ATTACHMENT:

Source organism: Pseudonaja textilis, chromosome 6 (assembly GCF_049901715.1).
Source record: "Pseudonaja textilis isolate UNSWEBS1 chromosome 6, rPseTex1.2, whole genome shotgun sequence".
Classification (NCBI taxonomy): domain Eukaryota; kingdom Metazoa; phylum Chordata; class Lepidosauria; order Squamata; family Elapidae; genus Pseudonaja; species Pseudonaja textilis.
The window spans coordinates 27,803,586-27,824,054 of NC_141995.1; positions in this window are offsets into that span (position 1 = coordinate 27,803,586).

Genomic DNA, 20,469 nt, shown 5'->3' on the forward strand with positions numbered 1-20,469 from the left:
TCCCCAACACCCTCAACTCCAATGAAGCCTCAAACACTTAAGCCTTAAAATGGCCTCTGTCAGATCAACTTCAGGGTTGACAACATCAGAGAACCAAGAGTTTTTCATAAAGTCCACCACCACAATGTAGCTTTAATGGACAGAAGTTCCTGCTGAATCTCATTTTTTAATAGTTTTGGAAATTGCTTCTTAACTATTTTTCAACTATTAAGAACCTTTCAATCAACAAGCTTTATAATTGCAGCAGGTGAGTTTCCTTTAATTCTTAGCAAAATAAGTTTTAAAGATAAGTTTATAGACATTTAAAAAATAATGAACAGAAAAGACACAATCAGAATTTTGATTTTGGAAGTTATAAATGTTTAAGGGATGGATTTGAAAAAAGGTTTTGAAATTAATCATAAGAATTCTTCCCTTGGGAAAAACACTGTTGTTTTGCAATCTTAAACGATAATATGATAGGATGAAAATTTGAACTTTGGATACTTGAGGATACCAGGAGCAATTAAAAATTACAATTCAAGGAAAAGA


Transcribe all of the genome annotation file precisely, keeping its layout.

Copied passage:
Source organism: Pseudonaja textilis, chromosome 6 (assembly GCF_049901715.1).
Source record: "Pseudonaja textilis isolate UNSWEBS1 chromosome 6, rPseTex1.2, whole genome shotgun sequence".
Classification (NCBI taxonomy): domain Eukaryota; kingdom Metazoa; phylum Chordata; class Lepidosauria; order Squamata; family Elapidae; genus Pseudonaja; species Pseudonaja textilis.
The window spans coordinates 27,803,586-27,824,054 of NC_141995.1; positions in this window are offsets into that span (position 1 = coordinate 27,803,586).

Genomic DNA, 20,469 nt, shown 5'->3' on the forward strand with positions numbered 1-20,469 from the left:
TCCCCAACACCCTCAACTCCAATGAAGCCTCAAACACTTAAGCCTTAAAATGGCCTCTGTCAGATCAACTTCAGGGTTGACAACATCAGAGAACCAAGAGTTTTTCATAAAGTCCACCACCACAATGTAGCTTTAATGGACAGAAGTTCCTGCTGAATCTCATTTTTTAATAGTTTTGGAAATTGCTTCTTAACTATTTTTCAACTATTAAGAACCTTTCAATCAACAAGCTTTATAATTGCAGCAGGTGAGTTTCCTTTAATTCTTAGCAAAATAAGTTTTAAAGATAAGTTTATAGACATTTAAAAAATAATGAACAGAAAAGACACAATCAGAATTTTGATTTTGGAAGTTATAAATGTTTAAGGGATGGATTTGAAAAAAGGTTTTGAAATTAATCATAAGAATTCTTCCCTTGGGAAAAACACTGTTGTTTTGCAATCTTAAACGATAATATGATAGGATGAAAATTTGAACTTTGGATACTTGAGGATACCAGGAGCAATTAAAAATTACAATTCAAGGAAAAGA